Louisiana Moves Closer To Constitutional Carry

On Tuesday, the Louisiana Senate Judiciary Committee advanced state Senate Bill 1 (SB1), marking a significant step toward establishing permitless concealed carry in the state. This legislation, sponsored by state Sen. Blake Miquez (R), represents a pivotal shift in Louisiana’s approach to the Second Amendment and self-defense rights.

SB1 advanced with a 6-1 vote in committee, strengthening the state’s legislative effort to align Louisiana with the 27 other states where constitutional carry is already in effect. If passed, this bill would enable law-abiding adults aged 18 and over to carry a concealed firearm without government-issued permits, a move that Sen. Miquez argues is essential in combating rampant crime and enhancing the personal safety of Louisiana’s residents.

The legislation’s advancement comes during a special legislative session addressing crime and law enforcement issues. This session, called by newly-elected Gov. Jeff Landry (R), has been marked by a series of anti-crime bills swiftly passing through various stages of the legislative process. Gov. Landry, who has pledged a tough stance on crime, has vocally supported the constitutional carry bill, breaking with his predecessor’s stance that saw similar bills vetoed in past sessions.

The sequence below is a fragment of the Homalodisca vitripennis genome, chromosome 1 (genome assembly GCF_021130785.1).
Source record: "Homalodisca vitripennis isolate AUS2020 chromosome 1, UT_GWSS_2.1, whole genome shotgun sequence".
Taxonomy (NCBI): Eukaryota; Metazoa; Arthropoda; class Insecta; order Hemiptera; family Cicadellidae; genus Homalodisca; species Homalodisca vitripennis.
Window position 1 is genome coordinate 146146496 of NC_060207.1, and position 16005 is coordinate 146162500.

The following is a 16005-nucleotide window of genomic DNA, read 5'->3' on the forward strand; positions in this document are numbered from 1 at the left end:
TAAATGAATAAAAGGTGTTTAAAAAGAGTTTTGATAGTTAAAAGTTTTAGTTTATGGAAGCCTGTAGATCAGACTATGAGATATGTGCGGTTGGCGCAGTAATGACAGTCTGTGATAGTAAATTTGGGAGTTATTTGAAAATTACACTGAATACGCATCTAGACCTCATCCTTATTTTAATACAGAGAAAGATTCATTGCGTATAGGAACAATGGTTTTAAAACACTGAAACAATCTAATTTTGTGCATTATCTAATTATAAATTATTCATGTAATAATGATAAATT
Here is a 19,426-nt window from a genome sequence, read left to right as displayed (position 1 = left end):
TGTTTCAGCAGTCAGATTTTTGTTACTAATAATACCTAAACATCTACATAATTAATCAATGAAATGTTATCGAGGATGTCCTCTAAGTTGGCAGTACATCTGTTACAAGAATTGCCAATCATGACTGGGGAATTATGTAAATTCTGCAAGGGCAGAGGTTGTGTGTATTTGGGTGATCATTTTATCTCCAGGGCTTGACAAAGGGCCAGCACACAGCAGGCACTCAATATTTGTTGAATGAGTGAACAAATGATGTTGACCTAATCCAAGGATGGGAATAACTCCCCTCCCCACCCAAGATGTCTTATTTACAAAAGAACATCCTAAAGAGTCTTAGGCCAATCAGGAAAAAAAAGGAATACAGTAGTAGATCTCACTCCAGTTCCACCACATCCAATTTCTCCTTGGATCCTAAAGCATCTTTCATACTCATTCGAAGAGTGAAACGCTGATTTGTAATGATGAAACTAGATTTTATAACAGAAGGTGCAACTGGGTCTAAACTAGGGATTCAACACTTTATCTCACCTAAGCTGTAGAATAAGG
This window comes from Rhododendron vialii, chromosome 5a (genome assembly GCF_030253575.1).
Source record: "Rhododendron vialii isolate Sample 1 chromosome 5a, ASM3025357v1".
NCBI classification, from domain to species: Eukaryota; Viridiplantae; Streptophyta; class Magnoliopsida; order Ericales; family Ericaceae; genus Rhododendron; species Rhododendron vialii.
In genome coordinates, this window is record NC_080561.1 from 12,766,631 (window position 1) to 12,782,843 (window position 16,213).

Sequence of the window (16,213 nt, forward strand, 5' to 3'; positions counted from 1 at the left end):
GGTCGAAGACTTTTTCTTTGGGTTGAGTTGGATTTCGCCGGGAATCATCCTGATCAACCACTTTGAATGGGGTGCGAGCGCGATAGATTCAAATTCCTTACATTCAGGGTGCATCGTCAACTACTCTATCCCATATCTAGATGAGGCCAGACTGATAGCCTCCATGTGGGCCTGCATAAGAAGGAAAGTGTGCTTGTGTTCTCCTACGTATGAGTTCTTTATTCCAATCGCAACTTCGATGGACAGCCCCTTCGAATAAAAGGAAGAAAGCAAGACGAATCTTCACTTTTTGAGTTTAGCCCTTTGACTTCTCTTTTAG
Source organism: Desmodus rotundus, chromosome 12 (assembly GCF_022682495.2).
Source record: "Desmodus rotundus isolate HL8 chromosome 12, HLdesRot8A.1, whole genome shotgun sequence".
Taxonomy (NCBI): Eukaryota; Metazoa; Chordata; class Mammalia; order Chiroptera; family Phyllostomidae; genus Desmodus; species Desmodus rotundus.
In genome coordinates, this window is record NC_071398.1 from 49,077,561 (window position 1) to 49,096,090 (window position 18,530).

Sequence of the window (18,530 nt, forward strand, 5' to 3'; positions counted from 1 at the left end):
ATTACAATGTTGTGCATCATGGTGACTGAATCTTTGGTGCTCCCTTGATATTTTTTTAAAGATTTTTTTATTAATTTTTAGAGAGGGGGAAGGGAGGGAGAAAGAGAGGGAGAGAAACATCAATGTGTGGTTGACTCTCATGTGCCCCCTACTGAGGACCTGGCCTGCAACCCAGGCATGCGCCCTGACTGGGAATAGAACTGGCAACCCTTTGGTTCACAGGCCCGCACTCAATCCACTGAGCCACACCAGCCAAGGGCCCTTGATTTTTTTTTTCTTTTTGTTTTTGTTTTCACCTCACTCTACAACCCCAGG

Critics of the bill, such as New Orleans Police Deputy Superintendent Lawrence Dupree, argue for maintaining a licensing system to ensure public safety standards, such as background checks and firearm safety training. However, proponents, including Sen. Miquez and other Republican lawmakers, contend that the bill merely levels the playing field for law-abiding citizens, arguing that criminals do not adhere to permit regulations anyway.

The bill’s journey is far from over as it moves to the Senate Revenue and Fiscal Affairs Committee for further review. Yet, the momentum appears to be in favor of constitutional carry, especially with the backing of influential groups like the NRA-ILA and the clear support from the state’s Republican leadership.

Louisiana’s SB1 is part of a broader national conversation about the balance between gun rights and public safety. As neighboring states have adopted similar laws, Louisiana’s lawmakers are keen to follow suit, asserting that bureaucratic hurdles should not hinder the right to self-defense.

While the bill facilitates permitless carry, it does not alter the existing criteria for who is eligible to possess a firearm. Furthermore, the bill does not affect the current permitting system for those who wish to carry concealed firearms across state lines or for other lawful purposes.